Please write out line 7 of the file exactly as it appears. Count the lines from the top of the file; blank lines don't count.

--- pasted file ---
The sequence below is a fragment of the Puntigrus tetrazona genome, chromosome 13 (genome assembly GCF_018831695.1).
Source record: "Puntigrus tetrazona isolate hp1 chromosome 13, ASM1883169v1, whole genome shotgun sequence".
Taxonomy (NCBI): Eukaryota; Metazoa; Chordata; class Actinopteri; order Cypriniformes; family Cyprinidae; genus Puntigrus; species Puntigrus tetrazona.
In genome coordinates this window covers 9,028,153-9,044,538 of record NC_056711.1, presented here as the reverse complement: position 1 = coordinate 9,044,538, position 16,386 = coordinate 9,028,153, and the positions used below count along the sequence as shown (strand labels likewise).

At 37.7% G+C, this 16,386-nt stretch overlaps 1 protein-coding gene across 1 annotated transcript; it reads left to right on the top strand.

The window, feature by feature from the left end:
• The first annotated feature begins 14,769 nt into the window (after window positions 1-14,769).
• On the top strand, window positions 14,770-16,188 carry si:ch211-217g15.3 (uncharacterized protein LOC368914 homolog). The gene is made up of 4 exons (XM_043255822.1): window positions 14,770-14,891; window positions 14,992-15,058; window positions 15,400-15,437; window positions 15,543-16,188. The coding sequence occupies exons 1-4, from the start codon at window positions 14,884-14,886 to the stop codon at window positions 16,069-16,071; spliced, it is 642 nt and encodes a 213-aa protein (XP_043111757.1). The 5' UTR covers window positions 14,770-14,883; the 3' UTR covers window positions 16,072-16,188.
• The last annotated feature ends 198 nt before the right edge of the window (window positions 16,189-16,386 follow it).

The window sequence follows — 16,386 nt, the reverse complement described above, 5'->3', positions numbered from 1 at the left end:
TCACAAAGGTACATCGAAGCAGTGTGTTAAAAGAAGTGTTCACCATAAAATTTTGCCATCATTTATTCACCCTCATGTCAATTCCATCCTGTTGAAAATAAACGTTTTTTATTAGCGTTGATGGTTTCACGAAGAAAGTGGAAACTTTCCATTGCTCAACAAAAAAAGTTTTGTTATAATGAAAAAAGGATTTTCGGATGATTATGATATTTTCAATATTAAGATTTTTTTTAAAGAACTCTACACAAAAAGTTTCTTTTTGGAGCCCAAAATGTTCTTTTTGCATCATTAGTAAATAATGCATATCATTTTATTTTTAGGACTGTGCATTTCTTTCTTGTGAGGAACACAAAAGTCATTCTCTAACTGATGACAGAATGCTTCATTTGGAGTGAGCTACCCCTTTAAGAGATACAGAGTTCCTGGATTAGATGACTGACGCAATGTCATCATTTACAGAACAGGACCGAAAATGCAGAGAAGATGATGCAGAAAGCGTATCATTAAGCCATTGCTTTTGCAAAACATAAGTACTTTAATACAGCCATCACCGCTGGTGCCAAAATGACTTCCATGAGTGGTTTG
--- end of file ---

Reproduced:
• The first annotated feature begins 14,769 nt into the window (after window positions 1-14,769).